1. Yes, for the best diet control and mineral balancing, you should test the soaked hay using wet chemistry and get an analysis that includes trace minerals like the 603 from Equi-Analytical. If you store a good sized load for the year and will be soaking long term, it's an investment in a balanced diet. I take pull samples from as many bales as I can reach up to the usual weight of your hay nets, say 4 pounds. Soak in the net. It won't be a perfect sample but it better than nothing and better than a single bale. Remember your method-- how you time the soaking, water temperature, volume of hay, volume of water-- so you can repeat it. After the chosen soak time, drip dry the hay in the net. I transfer to a mesh laundry bag to dry the hay thoroughly in a well-ventilated location that isn't dusty. You may have to stir the hay in the net a few times over three or four days to get it all dry. 

2. Yes, soaking hay reduces ESC and not starch. How much depends on water quality and chemistry, water temperature, and duration of soaking. Soaking often removes 30% of the ESC.

3. No, because different grasses, different initial hay profiles, and different water soaking conditions introduce too many variables. However, the reduction in DE is less than you'd think because horses exact a larger portion of their calories from fermentation than from ESC itself.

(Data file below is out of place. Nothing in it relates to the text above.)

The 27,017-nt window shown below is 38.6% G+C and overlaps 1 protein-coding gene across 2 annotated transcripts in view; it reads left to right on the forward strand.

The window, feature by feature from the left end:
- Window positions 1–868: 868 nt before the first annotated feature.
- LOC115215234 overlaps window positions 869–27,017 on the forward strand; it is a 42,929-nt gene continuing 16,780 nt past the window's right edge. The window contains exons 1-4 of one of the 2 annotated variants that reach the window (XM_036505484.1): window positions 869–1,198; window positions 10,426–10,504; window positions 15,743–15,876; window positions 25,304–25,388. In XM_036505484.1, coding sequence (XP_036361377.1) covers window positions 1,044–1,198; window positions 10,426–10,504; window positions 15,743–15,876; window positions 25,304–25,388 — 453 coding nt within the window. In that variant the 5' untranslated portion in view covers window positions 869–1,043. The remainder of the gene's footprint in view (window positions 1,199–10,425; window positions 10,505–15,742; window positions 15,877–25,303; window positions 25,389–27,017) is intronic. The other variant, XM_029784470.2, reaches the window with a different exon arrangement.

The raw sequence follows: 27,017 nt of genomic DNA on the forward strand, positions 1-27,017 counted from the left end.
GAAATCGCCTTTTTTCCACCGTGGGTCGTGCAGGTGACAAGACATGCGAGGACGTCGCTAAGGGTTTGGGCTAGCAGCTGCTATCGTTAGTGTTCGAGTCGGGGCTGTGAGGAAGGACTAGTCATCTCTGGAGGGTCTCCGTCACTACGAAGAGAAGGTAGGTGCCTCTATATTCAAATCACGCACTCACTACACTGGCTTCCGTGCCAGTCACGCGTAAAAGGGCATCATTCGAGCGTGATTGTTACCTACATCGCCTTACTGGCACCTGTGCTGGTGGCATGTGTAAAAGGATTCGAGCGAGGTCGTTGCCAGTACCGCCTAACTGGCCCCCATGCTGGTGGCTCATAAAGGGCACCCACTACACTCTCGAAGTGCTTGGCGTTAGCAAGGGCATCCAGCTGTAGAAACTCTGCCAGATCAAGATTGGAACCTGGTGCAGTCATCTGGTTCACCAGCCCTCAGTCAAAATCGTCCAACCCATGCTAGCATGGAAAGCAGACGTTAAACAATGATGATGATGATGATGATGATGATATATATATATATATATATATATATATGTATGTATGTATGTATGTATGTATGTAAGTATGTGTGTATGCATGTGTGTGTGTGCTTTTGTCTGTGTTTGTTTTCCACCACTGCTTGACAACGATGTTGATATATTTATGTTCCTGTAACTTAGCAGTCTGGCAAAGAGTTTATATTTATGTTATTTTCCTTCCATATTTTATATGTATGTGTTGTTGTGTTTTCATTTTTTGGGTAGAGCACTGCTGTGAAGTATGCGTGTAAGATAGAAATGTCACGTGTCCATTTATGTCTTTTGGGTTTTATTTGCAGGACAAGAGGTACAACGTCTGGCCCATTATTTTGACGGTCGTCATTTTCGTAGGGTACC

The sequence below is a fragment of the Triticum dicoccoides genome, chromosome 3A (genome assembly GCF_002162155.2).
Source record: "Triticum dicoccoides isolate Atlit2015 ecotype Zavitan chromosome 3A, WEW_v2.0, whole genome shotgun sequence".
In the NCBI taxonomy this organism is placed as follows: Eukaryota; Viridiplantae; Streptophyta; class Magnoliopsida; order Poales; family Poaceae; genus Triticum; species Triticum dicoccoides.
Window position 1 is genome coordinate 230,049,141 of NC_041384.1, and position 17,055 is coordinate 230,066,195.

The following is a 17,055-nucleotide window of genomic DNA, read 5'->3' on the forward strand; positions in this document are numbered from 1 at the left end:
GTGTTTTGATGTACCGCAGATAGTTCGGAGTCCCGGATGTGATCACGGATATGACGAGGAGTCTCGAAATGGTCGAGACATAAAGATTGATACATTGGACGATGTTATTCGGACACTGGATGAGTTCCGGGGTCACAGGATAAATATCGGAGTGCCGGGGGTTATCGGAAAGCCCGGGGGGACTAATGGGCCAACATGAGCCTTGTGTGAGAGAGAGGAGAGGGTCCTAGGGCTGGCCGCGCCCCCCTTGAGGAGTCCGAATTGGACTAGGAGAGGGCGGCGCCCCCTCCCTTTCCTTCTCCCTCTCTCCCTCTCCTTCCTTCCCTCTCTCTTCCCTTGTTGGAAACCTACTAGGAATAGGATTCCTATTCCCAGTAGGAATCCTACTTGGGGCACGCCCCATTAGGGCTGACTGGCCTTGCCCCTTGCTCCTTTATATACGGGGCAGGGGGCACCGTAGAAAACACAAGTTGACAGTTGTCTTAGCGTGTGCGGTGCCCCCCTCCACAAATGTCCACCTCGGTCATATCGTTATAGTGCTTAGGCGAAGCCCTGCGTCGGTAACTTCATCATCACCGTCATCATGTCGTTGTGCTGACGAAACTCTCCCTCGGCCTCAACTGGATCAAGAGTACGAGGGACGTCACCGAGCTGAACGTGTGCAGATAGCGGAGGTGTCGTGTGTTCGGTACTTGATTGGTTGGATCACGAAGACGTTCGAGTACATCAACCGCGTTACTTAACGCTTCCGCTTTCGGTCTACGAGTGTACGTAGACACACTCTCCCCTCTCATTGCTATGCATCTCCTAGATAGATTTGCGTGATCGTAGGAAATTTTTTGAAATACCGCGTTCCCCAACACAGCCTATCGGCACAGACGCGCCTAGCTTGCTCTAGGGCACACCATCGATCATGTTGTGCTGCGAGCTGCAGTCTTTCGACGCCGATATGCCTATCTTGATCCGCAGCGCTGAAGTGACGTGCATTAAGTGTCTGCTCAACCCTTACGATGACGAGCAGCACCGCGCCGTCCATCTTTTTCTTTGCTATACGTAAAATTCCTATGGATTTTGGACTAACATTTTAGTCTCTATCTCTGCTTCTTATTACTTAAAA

4. Yes, an hour cold soak can have a very large impact, especially using softened, conditioned water. Most of us use only enough water that will allow the net to be completely covered. If your water softener removes most of the minerals from the water, you may find that an hour soak is too long. The purer the water, the faster ESC will drop. In my water purified by reverse osmosis and pH balanced using calcite, a 6 minute cold water soak is usually more than enough for my hay to reduce ESC down to 5% or less. We don't aim to removed all ESC, only to reduce it to a range appropriate for our individual horses' needs.

5. One known risk in soaking hay is that iron content can be increased.  I don't see a current mineral analysis showing trace minerals in your hay. If your hay often has high iron, then shake out the flakes before placing in bags and soaking. 

Trial and error has been my best teacher in hay soaking.